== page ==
Genetically – what’s the impact of being left-handed?
STEM Girl Power
Inter-individual variation in common complex traits is due to a mixture of genetic and environmental factors (for most traits, about 50% of each). Handedness is a very interesting trait in that it is mostly due to environmental factors, and genetics seems to play a relatively minor role. The genes that we have discovered that predispose individuals to be left-handed don’t seem to exert too many effects on other traits and seem to mostly affect the laterality of function in the brain.
How can we use statistical genetics in the future? Are there concerns about discrimination if people have genetic traits or diseases?
STEM Girl Power
Great question! Many scientists are excited that knowing your genome may allow doctors to better predict whether you will be at risk of disease in later life. We are still a little way off, but this is likely to be the case in the future, for at least some diseases. It is important therefore that politicians craft laws to prevent discrimination on the basis of this information.
Do you believe the research being undertaken for COVID-19 will benefit other fields of science and how?
Grace, Kirwan SHS, Townsville
Scientists in my field are using large scale genetic studies to identify genetic variants that predispose to more severe disease from COVID. This work has identified several genes whose protein products may become future targets for COVID therapy.
Where do you believe the future of science is heading and what potential is there?
Grace, Kirwan SHS, Townsville
That’s quite a broad question Grace (!), so I will limit my response to my particular area (genetics of common disease). In the next ten years, I think we will have a very good understanding of the genetic basis of most common diseases and understand many of the biological pathways underlying their pathophysiology. For a proportion of these diseases, the genetic discoveries will lead to new drug therapies, and for some of the more heritable conditions, we will be able to identify individuals who are at high risk of suffering from them in later life just by looking at their genome.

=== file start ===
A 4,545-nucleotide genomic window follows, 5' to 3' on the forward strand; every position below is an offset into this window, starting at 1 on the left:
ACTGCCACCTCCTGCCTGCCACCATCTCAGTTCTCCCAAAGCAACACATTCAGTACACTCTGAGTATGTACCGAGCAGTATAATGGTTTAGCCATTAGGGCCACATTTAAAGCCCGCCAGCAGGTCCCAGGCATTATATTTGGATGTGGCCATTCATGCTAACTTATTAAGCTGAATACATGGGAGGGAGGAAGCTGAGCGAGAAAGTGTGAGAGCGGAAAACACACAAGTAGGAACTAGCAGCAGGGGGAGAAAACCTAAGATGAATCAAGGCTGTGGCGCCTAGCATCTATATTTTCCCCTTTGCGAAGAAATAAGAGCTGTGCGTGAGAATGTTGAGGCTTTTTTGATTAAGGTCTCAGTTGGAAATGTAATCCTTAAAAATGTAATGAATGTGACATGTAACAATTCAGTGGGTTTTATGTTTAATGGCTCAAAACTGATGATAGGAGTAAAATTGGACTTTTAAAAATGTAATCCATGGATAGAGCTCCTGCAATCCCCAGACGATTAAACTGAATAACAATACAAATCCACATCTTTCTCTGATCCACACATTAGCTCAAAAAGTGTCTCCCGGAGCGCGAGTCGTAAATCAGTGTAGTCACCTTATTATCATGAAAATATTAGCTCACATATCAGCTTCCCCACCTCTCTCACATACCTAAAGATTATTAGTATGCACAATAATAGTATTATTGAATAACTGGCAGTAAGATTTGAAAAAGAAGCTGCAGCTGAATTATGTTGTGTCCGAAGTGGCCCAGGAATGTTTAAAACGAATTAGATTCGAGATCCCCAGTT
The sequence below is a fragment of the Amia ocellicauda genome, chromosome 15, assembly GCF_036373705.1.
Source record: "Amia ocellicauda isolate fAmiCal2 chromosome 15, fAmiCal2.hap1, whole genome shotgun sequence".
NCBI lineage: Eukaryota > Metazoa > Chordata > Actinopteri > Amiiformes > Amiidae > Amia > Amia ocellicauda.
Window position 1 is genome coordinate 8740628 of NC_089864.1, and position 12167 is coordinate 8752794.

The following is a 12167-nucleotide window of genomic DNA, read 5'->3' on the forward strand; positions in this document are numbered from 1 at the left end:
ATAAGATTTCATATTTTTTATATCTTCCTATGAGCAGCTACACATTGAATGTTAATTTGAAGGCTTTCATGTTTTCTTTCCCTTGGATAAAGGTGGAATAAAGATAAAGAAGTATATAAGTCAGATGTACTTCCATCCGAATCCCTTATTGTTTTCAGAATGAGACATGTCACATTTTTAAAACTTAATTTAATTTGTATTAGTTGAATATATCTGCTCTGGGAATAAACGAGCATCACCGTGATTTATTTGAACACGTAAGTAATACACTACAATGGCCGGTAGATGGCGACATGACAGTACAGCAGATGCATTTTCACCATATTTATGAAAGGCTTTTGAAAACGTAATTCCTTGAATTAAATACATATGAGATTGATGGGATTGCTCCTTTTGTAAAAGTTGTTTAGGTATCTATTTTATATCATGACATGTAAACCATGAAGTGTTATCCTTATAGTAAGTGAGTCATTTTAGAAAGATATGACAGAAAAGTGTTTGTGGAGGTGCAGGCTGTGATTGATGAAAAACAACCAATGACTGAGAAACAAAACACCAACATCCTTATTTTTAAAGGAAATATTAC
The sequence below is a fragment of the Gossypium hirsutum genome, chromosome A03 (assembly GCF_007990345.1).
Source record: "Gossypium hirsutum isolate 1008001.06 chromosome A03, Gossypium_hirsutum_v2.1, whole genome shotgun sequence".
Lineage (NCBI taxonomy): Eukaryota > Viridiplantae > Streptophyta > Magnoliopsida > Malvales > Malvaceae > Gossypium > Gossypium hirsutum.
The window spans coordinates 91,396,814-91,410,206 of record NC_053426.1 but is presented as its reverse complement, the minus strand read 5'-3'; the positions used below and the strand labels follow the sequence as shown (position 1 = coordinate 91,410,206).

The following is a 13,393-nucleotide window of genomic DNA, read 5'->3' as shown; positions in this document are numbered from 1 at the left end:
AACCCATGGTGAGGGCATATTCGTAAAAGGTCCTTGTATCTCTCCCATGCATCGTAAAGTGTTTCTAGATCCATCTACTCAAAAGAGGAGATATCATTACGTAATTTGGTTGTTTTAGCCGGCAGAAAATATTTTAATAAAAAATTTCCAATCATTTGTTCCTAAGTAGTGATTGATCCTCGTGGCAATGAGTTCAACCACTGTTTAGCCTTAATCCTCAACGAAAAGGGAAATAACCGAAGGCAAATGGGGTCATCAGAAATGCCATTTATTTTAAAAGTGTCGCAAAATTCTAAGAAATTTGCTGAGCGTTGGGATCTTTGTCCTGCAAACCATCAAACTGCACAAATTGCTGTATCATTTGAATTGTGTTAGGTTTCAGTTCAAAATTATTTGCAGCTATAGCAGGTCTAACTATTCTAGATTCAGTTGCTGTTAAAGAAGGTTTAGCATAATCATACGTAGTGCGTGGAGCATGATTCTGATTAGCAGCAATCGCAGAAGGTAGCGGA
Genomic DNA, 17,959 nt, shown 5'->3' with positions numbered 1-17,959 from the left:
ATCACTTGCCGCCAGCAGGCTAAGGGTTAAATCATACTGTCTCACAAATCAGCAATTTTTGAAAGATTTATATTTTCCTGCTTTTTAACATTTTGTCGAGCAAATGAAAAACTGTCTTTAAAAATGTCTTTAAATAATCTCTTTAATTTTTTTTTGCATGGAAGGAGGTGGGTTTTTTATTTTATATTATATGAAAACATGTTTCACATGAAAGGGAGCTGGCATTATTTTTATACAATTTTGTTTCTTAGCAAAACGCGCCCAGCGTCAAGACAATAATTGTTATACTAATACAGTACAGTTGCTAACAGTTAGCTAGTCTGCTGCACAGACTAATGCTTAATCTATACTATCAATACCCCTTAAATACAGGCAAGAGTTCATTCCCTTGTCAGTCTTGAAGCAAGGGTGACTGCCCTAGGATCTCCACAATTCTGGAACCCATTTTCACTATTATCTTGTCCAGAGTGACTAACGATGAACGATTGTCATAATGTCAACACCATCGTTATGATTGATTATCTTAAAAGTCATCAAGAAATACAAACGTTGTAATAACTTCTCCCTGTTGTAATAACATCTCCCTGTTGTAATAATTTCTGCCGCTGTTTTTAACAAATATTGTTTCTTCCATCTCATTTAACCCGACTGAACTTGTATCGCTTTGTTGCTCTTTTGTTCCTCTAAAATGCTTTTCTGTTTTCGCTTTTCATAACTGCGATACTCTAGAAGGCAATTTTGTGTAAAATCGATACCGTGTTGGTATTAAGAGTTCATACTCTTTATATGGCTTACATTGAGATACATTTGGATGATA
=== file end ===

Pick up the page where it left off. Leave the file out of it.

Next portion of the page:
While Professor David Evans enjoyed learning about biology, he didn’t like working in wet labs. Then he found an opportunity in an emerging area of medical science – statistical genetics – that enabled him to use mathematics and computing to perform cutting edge genetic research without stepping into a laboratory.
Professor Evans uses mathematics and statistics to answer fundamental questions about the genetic and environmental causes of common diseases.
From 2003 to 2007, he worked on the International HapMap Project (a map of the human genome that facilitates the genetic mapping of diseases) at the University of Oxford and was part of The Wellcome Trust Case Control Consortium, one of the first large-scale genetic studies to look across the genome to identify individual genes that affect the risk of common diseases like diabetes and heart disease using statistical genetics approaches.
From 2007, at the University of Bristol, he led genetic studies within the Avon Longitudinal Study of Parents and Children (ALSPAC) - a population-based cohort of 10,000 mothers and children that is now one of the world’s leading cohorts for genetics research. ALSPAC has contributed to over forty large-scale genetic studies of medically relevant traits and diseases including osteoporosis and eczema, and has helped identify hundreds of genes that predispose to disease in the process.
Now based at the University of Queensland, Professor Evans leads several internationally based projects including studies investigating the genetic basis of low birthweights and studies aimed at understanding genetic and environmental aetiology of left-handedness. He is also very active in developing statistical methods to facilitate gene identification. He is hoping to find PhD students who are interested in pursuing closer links between Australia and the UK.